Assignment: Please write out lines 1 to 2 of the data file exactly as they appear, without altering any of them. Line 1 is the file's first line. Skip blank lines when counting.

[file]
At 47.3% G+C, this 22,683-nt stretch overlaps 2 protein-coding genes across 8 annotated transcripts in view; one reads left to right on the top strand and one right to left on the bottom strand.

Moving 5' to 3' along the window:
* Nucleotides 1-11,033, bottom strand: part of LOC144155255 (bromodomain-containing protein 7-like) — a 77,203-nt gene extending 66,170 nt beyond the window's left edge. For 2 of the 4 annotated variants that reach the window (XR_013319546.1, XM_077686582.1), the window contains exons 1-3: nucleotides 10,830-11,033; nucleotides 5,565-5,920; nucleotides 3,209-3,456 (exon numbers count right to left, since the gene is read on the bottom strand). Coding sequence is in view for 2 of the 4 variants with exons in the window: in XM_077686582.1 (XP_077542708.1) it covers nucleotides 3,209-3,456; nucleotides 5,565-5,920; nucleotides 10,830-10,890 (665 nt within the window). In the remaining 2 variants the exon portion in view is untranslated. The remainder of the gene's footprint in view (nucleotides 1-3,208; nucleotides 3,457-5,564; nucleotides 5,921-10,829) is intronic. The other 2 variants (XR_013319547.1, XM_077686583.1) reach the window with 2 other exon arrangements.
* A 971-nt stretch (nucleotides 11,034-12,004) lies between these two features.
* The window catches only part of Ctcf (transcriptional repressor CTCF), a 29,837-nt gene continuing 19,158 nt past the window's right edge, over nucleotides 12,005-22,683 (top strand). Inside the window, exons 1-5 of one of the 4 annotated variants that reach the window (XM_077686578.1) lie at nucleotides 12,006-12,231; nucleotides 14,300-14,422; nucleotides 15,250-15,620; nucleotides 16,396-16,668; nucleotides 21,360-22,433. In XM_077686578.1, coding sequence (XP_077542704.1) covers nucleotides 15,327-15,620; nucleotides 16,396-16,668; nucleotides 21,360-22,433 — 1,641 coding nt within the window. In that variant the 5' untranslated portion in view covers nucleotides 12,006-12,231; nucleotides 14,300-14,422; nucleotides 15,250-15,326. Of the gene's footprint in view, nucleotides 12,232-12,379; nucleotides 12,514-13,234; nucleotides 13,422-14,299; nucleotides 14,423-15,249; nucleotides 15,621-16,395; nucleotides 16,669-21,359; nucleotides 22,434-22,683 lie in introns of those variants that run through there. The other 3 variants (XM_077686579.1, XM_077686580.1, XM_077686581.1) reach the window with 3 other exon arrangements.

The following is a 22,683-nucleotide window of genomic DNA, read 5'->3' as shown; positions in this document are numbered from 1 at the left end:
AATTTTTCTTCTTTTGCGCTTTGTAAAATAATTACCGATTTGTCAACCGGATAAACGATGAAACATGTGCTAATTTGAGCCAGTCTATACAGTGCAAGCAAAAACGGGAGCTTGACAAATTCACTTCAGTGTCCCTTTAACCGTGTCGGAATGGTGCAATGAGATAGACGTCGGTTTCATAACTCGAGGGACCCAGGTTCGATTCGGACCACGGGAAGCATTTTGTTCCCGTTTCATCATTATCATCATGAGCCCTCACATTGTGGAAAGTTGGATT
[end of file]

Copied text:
At 47.3% G+C, this 22,683-nt stretch overlaps 2 protein-coding genes across 8 annotated transcripts in view; one reads left to right on the top strand and one right to left on the bottom strand.

Moving 5' to 3' along the window: